Advancing the case for investing in health

A nice piece was published this week in the Huffington Post summarizing the conclusions of the Global Health 2035 commission. Larry Summers and Gavin Yamey write that, “We are on the cusp of a once in human history achievement.” Major claims that seem hyperbolic until you dig into the report, as I did here. The report is significant because it brings together modern health and development economics and new methods to analyze what value could be created by building policies that consider health a public good and protect the health of the poor and marginalized in particular. From the HuffPo piece:

“Perhaps the most striking finding of The Lancet report is that the economic payoff from investing in a grand convergence would be enormous. We used new research methods from health economics to put a dollar amount on the direct value of greater survival. We found that every one dollar invested in achieving the grand convergence over the period 2015-2035 would return between 9 and 20 dollars. This return on investment is nothing short of astonishing. In financial markets, investments with foreseeable returns of between 9 to 1 and 20 to 1 over reasonable time horizons simply do not exist.”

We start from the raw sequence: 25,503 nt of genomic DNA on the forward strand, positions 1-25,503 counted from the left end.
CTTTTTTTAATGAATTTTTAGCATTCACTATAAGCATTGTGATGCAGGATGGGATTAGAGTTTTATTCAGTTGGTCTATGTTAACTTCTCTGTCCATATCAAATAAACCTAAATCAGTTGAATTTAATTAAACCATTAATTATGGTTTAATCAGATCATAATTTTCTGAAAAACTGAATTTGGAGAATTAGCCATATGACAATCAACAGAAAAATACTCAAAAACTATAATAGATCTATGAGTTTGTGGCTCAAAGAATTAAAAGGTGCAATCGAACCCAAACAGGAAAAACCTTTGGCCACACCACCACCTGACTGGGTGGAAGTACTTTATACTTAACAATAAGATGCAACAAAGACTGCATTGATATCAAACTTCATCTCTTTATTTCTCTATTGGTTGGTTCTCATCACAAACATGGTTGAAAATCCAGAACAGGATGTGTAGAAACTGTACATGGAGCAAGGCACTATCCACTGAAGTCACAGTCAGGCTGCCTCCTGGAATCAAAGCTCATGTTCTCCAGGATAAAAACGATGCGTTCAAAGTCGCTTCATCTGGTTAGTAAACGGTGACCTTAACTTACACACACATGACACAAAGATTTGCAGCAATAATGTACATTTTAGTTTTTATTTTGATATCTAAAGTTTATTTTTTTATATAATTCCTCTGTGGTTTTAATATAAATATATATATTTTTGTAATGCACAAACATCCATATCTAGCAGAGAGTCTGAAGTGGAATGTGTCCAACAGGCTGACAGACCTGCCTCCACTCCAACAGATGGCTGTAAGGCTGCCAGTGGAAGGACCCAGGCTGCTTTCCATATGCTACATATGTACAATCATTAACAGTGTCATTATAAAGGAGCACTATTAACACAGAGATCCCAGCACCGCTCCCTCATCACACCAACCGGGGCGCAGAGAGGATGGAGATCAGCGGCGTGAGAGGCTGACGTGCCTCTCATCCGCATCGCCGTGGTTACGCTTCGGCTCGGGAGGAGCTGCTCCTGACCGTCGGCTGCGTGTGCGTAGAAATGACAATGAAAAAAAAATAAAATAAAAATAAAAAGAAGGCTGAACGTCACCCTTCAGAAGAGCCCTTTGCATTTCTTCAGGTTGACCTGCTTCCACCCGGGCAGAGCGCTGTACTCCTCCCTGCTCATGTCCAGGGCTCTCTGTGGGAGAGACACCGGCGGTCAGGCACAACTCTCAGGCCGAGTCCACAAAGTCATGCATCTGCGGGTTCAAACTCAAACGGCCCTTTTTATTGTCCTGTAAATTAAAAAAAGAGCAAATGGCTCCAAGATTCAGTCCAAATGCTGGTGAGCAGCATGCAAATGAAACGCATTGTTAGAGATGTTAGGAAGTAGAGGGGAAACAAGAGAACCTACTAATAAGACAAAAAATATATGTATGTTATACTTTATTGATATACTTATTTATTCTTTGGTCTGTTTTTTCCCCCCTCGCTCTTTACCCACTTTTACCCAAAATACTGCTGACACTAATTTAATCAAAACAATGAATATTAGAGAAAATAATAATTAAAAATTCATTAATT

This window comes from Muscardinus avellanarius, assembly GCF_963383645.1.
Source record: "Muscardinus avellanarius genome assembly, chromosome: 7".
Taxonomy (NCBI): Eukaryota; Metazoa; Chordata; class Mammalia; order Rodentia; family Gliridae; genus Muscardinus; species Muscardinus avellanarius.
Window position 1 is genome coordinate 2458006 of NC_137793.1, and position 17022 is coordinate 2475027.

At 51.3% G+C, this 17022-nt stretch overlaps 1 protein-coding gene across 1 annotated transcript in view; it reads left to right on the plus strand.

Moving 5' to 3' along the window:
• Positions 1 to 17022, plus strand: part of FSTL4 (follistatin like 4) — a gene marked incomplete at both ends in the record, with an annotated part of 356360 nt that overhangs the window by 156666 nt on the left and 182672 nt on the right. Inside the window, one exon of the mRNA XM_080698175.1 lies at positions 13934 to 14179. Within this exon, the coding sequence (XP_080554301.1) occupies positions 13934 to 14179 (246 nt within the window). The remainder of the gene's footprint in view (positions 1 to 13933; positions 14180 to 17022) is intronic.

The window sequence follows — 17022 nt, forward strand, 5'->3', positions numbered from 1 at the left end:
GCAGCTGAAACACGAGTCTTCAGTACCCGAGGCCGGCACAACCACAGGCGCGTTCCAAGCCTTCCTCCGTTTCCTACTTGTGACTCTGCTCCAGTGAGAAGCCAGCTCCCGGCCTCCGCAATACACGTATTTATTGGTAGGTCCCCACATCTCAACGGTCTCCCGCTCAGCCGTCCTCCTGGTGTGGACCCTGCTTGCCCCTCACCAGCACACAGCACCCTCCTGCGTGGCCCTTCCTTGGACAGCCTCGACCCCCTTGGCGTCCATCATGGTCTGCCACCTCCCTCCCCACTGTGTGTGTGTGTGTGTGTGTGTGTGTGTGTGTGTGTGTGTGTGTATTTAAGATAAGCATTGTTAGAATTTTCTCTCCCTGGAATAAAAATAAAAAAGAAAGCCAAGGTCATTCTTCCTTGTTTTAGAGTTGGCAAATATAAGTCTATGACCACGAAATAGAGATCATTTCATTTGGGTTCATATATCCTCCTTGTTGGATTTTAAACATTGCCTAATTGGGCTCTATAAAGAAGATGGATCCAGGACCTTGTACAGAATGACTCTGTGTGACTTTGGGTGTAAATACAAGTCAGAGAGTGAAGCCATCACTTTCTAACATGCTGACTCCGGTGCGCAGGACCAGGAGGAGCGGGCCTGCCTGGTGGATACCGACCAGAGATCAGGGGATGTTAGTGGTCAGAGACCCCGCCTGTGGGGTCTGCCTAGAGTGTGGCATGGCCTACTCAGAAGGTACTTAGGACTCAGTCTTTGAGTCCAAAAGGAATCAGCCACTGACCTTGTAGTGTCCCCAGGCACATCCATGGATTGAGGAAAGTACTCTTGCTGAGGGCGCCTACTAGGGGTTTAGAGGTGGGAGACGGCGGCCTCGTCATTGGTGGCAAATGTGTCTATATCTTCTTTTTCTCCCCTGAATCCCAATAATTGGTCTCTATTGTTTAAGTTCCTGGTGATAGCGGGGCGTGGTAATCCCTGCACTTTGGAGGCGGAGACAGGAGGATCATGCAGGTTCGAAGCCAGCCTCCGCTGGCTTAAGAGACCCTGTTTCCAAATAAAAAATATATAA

But, of course, this achievement will take  significant investment, much coming in the form of development assistance and foreign aid.

“Though low-income countries will still need direct financial support, we should begin to shift global health aid to providing global public goods. We must double our investment in research and development for vaccines, diagnostics and drugs for those conditions causing the most deaths in the poor world. We must invest more heavily in what is called “implementation science”–the identification of the most cost effective modes of treatment in different kinds of environments. And we must start to get serious about tackling cross-border threats, like antibiotic resistance, counterfeit medicines, and flu pandemics. The next flu pandemic could be far deadlier than the 1918 epidemic that killed 50 million people in an era before mass, international transit.”

The Global Health 2035 commission is coming on the heels of the expiration of the Millennium Development Goals and there seems to be a growing alignment of people in power – from Jim Kim to Bill Gates – that investment in public health is one of the best ways to view foreign aid in the coming decades.

37,939 thoughts on “Advancing the case for investing in health